This time of the year seems to be a perfect time for considering picnics. In the northern hemisphere it is time to tally up the number of picnics enjoyed so far and make up for any shortfall before the summer ends; in the southern hemisphere where it is still cool, it is time to start planning picnic menus in time for spring.
In a previous story I gave you Mrs Beeton’s suggested list of comestibles for a picnic for forty persons, and it would do well to refer to it in your planning. As to the venue and logistics, here is some advice from Punchinello on this date in 1870:
At this culminating period of the summer season, it is natural that the civic mind should turn itself to the contemplation of sweet rural things, including shady groves, lunch baskets, wild flowers, sandwiches, bird songs, and bottled lager-bier.
The skies are at their bluest, now; the woods and fields are at their greenest; flowers are blooming their yellowest, and purplest, and scarletest. All Nature is smiling, in fact, with one large, comprehensive smile, exactly like a first-class PRANG chromo with a fresh coat of varnish upon it.
Things being thus, what can be more charming than a rural excursion to some tangled thicket, the very brambles, and poison-ivy, and possible copperhead snakes of which are points of unspeakable value to a picnic party, because they are sensational, and one cannot have them in the city without rushing into fabulous extra expense. It is good, then, that neighbors should club together for the festive purposes of the picnic, and a few words of advice regarding the arrangement of such parties may be seasonable.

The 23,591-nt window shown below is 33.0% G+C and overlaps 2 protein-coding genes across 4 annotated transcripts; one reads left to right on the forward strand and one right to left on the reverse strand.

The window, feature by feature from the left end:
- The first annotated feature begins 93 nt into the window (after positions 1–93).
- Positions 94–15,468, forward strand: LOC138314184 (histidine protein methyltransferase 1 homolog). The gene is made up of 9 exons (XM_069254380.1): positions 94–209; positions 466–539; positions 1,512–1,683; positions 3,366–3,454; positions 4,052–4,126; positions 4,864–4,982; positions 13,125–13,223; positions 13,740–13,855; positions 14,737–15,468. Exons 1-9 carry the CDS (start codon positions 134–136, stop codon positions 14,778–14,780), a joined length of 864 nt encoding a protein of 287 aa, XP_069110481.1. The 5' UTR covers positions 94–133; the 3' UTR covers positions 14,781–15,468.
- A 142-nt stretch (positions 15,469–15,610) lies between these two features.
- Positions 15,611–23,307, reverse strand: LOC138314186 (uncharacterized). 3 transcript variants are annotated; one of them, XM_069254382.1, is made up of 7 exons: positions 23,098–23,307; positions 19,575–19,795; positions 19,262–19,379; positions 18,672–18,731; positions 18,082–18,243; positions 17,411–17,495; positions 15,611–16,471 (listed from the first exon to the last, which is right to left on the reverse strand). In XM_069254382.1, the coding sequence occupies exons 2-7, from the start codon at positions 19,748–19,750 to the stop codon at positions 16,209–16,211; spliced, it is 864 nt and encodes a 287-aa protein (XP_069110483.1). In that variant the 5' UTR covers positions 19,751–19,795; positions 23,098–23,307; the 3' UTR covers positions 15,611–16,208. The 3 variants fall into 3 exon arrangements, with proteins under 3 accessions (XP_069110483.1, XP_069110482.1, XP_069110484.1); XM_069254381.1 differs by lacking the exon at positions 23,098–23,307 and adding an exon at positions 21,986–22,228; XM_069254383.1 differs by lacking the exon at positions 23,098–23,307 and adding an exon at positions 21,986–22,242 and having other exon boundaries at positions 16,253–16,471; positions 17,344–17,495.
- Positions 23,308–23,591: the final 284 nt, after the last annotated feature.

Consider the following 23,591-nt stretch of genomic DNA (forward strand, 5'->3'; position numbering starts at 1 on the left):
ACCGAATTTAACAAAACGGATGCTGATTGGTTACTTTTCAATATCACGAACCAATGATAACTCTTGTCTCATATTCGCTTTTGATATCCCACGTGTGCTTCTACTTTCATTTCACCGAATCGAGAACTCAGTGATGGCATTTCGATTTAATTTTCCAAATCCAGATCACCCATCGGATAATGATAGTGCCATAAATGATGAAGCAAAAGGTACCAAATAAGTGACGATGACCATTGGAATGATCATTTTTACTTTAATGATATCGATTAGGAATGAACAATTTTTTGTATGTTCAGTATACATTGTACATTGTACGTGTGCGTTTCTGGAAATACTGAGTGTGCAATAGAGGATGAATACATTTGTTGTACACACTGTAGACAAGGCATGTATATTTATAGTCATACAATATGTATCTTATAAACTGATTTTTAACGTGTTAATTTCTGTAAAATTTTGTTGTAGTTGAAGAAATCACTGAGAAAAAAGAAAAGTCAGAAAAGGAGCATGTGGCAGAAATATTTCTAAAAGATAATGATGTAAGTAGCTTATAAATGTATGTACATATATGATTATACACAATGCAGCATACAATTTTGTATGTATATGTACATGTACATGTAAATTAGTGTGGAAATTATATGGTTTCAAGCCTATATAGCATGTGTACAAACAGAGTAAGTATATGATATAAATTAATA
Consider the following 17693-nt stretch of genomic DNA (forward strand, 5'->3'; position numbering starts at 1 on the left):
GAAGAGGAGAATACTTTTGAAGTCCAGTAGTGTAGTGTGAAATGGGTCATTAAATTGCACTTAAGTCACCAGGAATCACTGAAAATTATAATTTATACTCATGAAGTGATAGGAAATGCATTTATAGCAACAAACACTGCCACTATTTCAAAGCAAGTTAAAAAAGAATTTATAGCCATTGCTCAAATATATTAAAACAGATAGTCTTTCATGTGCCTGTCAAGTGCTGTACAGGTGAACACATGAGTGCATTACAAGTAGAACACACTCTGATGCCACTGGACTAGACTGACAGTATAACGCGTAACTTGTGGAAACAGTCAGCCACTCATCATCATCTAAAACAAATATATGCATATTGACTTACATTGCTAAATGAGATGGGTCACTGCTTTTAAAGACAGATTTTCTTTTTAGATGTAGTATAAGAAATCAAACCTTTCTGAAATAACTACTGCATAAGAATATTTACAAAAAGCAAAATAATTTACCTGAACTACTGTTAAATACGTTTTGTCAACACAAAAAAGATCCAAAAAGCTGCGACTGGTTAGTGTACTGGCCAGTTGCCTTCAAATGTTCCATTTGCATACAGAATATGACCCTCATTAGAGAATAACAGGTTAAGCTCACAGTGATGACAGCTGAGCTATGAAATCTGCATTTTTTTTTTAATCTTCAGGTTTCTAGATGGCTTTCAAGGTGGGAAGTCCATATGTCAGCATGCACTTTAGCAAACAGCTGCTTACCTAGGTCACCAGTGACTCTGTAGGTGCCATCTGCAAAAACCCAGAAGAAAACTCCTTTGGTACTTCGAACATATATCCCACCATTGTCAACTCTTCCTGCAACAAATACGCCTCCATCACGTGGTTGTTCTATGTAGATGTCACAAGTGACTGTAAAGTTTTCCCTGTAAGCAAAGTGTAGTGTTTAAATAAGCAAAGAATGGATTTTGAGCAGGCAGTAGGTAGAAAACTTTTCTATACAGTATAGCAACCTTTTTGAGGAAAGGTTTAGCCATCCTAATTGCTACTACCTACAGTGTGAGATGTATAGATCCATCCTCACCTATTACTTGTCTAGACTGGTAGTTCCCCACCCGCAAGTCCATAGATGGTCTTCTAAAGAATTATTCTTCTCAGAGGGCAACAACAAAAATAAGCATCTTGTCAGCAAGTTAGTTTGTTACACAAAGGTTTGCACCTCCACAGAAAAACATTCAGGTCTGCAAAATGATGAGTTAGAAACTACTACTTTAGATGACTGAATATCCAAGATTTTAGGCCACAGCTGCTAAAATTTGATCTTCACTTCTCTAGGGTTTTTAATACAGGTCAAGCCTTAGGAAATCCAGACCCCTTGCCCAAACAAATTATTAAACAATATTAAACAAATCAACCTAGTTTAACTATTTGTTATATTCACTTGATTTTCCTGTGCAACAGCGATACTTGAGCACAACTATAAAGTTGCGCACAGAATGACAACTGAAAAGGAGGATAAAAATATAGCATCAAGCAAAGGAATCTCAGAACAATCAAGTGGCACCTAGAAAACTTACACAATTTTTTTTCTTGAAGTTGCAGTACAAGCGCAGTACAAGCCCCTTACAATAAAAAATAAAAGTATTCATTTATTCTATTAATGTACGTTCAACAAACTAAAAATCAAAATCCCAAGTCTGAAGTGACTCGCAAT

If your excursion includes a steamboat trip, always select a boat that is likely to be crowded to its utmost capacity, more especially one of which a majority of the passengers are babies in arms. There will probably be some roughs on board, who will be certain to get up a row, in which case you can make the babies in arms very effective as buffers for warding off blows, while the crowd will save you from being knocked down.
Should there be a bar on board the steamer, it will be the duty of the gentlemen of the party to keep serving the ladies with cool beverages from it at brief intervals during the trip. This will promote cheerfulness, and, at the same time, save for picnic duty proper the contents of the stone jars that arc slumbering aweetly amongst the pork-pies and apple-dumplings by which the lunch-baskets are occupied.
Never take more than one knife and fork with you to a picnic, no matter how large the party may be. The probability is that you may be attacked by a gang of rowdies and it is no part of your business to furnish them with weapons.